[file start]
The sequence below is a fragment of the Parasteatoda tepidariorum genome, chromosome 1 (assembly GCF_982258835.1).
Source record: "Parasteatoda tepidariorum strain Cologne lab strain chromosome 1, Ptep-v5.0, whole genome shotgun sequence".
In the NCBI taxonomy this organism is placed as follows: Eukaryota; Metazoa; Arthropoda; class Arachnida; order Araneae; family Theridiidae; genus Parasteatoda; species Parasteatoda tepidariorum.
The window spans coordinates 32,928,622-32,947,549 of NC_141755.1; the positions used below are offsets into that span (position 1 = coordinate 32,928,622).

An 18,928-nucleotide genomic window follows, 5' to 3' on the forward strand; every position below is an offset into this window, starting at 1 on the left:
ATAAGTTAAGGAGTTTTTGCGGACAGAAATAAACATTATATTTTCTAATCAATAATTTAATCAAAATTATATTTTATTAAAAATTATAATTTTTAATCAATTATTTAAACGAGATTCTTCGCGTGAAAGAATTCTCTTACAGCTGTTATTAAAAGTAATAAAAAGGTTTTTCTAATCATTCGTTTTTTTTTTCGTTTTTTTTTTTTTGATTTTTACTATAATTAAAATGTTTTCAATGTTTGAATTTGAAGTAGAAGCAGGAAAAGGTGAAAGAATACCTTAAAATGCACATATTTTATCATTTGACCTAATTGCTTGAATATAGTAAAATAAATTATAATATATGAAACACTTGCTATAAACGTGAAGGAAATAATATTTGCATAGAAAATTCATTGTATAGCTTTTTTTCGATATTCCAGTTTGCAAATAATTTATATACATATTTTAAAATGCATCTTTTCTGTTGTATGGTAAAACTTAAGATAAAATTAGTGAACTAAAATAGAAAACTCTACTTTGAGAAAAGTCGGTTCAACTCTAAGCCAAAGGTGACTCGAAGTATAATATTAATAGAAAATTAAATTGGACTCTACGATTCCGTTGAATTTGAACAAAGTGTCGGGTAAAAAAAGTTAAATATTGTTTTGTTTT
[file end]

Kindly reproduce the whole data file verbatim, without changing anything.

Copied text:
The sequence below is a fragment of the Parasteatoda tepidariorum genome, chromosome 1 (assembly GCF_982258835.1).
Source record: "Parasteatoda tepidariorum strain Cologne lab strain chromosome 1, Ptep-v5.0, whole genome shotgun sequence".
In the NCBI taxonomy this organism is placed as follows: Eukaryota; Metazoa; Arthropoda; class Arachnida; order Araneae; family Theridiidae; genus Parasteatoda; species Parasteatoda tepidariorum.
The window spans coordinates 32,928,622-32,947,549 of NC_141755.1; the positions used below are offsets into that span (position 1 = coordinate 32,928,622).

An 18,928-nucleotide genomic window follows, 5' to 3' on the forward strand; every position below is an offset into this window, starting at 1 on the left:
ATAAGTTAAGGAGTTTTTGCGGACAGAAATAAACATTATATTTTCTAATCAATAATTTAATCAAAATTATATTTTATTAAAAATTATAATTTTTAATCAATTATTTAAACGAGATTCTTCGCGTGAAAGAATTCTCTTACAGCTGTTATTAAAAGTAATAAAAAGGTTTTTCTAATCATTCGTTTTTTTTTTCGTTTTTTTTTTTTTGATTTTTACTATAATTAAAATGTTTTCAATGTTTGAATTTGAAGTAGAAGCAGGAAAAGGTGAAAGAATACCTTAAAATGCACATATTTTATCATTTGACCTAATTGCTTGAATATAGTAAAATAAATTATAATATATGAAACACTTGCTATAAACGTGAAGGAAATAATATTTGCATAGAAAATTCATTGTATAGCTTTTTTTCGATATTCCAGTTTGCAAATAATTTATATACATATTTTAAAATGCATCTTTTCTGTTGTATGGTAAAACTTAAGATAAAATTAGTGAACTAAAATAGAAAACTCTACTTTGAGAAAAGTCGGTTCAACTCTAAGCCAAAGGTGACTCGAAGTATAATATTAATAGAAAATTAAATTGGACTCTACGATTCCGTTGAATTTGAACAAAGTGTCGGGTAAAAAAAGTTAAATATTGTTTTGTTTT